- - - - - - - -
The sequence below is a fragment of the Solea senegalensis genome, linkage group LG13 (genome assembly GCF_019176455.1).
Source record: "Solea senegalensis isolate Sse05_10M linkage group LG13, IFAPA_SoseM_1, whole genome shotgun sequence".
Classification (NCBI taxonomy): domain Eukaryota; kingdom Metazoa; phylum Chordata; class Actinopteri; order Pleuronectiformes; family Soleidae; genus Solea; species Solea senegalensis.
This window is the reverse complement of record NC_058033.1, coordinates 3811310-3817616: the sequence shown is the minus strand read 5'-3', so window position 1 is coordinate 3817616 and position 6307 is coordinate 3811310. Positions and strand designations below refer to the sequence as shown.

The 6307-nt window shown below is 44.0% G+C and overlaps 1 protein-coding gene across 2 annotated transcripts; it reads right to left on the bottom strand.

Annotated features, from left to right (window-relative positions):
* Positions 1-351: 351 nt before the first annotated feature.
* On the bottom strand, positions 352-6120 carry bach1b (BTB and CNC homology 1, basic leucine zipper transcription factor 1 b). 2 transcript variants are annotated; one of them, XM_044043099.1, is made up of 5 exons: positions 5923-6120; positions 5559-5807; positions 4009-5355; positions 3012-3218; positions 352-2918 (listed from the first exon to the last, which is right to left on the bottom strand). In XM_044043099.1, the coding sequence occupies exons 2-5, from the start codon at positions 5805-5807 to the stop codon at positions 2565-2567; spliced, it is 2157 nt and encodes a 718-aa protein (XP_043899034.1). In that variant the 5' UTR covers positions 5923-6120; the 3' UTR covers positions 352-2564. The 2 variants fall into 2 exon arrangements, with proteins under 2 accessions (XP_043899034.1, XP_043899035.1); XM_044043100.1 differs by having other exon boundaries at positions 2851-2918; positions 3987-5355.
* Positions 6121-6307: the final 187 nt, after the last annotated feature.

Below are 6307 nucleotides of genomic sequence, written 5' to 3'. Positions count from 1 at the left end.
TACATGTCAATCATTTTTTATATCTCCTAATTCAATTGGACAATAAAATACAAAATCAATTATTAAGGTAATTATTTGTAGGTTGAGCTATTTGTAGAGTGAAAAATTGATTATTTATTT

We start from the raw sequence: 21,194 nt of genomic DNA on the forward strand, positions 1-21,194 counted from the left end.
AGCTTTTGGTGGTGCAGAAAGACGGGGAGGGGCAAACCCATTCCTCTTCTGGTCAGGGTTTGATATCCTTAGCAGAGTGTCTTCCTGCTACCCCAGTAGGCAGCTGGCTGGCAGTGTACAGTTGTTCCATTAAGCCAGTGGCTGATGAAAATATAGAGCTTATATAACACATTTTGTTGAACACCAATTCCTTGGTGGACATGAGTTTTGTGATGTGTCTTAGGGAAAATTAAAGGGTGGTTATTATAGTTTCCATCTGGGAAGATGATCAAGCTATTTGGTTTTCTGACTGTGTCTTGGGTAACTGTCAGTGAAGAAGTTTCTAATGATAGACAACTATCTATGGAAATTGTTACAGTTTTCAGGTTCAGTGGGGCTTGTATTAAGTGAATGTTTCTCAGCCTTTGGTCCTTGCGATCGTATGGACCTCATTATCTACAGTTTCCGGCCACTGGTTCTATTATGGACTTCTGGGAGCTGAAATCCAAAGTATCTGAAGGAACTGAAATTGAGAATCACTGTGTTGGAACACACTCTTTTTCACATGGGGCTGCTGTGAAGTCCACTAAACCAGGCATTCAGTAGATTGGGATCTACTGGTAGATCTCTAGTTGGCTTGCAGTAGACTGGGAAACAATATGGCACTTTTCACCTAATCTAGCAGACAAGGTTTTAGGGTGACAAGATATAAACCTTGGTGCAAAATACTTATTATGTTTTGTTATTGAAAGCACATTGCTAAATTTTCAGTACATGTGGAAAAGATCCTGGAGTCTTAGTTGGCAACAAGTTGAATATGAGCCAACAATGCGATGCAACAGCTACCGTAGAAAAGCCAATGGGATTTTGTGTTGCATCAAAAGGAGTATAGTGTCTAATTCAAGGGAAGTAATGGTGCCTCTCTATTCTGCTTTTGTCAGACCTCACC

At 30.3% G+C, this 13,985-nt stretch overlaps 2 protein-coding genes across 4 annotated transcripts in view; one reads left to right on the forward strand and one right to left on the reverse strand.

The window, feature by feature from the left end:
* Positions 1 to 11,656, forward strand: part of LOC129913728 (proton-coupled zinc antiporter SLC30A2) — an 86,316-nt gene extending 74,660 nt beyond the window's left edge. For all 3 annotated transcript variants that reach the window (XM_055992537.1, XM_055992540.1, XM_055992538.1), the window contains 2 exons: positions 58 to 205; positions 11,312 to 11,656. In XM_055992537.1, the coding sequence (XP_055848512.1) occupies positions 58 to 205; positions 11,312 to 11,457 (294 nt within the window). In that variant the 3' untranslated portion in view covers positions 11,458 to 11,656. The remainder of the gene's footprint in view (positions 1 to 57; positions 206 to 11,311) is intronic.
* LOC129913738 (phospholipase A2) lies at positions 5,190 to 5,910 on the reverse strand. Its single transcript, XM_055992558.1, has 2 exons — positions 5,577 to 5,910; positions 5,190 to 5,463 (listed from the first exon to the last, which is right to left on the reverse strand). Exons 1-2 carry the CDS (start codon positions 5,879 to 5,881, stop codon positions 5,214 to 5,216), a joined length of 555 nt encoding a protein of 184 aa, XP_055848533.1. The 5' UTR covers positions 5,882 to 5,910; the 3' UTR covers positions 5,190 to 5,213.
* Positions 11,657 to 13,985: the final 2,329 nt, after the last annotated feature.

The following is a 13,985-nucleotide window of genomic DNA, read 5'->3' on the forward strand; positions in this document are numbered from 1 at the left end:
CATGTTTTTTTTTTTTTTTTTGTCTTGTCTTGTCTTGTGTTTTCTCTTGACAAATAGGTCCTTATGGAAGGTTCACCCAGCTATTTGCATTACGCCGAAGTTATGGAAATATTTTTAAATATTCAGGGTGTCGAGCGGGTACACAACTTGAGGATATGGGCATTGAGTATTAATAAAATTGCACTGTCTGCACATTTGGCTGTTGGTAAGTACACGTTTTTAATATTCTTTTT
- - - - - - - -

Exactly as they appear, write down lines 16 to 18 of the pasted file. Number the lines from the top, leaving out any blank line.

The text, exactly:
* Positions 1 to 11,656, forward strand: part of LOC129913728 (proton-coupled zinc antiporter SLC30A2) — an 86,316-nt gene extending 74,660 nt beyond the window's left edge. For all 3 annotated transcript variants that reach the window (XM_055992537.1, XM_055992540.1, XM_055992538.1), the window contains 2 exons: positions 58 to 205; positions 11,312 to 11,656. In XM_055992537.1, the coding sequence (XP_055848512.1) occupies positions 58 to 205; positions 11,312 to 11,457 (294 nt within the window). In that variant the 3' untranslated portion in view covers positions 11,458 to 11,656. The remainder of the gene's footprint in view (positions 1 to 57; positions 206 to 11,311) is intronic.
* LOC129913738 (phospholipase A2) lies at positions 5,190 to 5,910 on the reverse strand. Its single transcript, XM_055992558.1, has 2 exons — positions 5,577 to 5,910; positions 5,190 to 5,463 (listed from the first exon to the last, which is right to left on the reverse strand). Exons 1-2 carry the CDS (start codon positions 5,879 to 5,881, stop codon positions 5,214 to 5,216), a joined length of 555 nt encoding a protein of 184 aa, XP_055848533.1. The 5' UTR covers positions 5,882 to 5,910; the 3' UTR covers positions 5,190 to 5,213.
* Positions 11,657 to 13,985: the final 2,329 nt, after the last annotated feature.